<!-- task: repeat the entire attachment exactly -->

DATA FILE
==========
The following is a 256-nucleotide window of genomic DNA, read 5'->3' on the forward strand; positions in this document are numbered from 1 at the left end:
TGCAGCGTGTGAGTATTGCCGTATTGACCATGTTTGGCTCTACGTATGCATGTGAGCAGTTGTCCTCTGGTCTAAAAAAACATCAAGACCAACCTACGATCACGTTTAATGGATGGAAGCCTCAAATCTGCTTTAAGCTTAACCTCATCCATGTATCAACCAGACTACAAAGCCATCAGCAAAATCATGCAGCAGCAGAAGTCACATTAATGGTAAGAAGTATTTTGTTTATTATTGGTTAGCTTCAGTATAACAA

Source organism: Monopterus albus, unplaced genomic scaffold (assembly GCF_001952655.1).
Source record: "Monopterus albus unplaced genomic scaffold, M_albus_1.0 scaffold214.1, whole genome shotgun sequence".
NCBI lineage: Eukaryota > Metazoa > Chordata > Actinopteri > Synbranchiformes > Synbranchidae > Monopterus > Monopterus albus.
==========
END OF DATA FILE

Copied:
The following is a 256-nucleotide window of genomic DNA, read 5'->3' on the forward strand; positions in this document are numbered from 1 at the left end:
TGCAGCGTGTGAGTATTGCCGTATTGACCATGTTTGGCTCTACGTATGCATGTGAGCAGTTGTCCTCTGGTCTAAAAAAACATCAAGACCAACCTACGATCACGTTTAATGGATGGAAGCCTCAAATCTGCTTTAAGCTTAACCTCATCCATGTATCAACCAGACTACAAAGCCATCAGCAAAATCATGCAGCAGCAGAAGTCACATTAATGGTAAGAAGTATTTTGTTTATTATTGGTTAGCTTCAGTATAACAA

Source organism: Monopterus albus, unplaced genomic scaffold (assembly GCF_001952655.1).
Source record: "Monopterus albus unplaced genomic scaffold, M_albus_1.0 scaffold214.1, whole genome shotgun sequence".
NCBI lineage: Eukaryota > Metazoa > Chordata > Actinopteri > Synbranchiformes > Synbranchidae > Monopterus > Monopterus albus.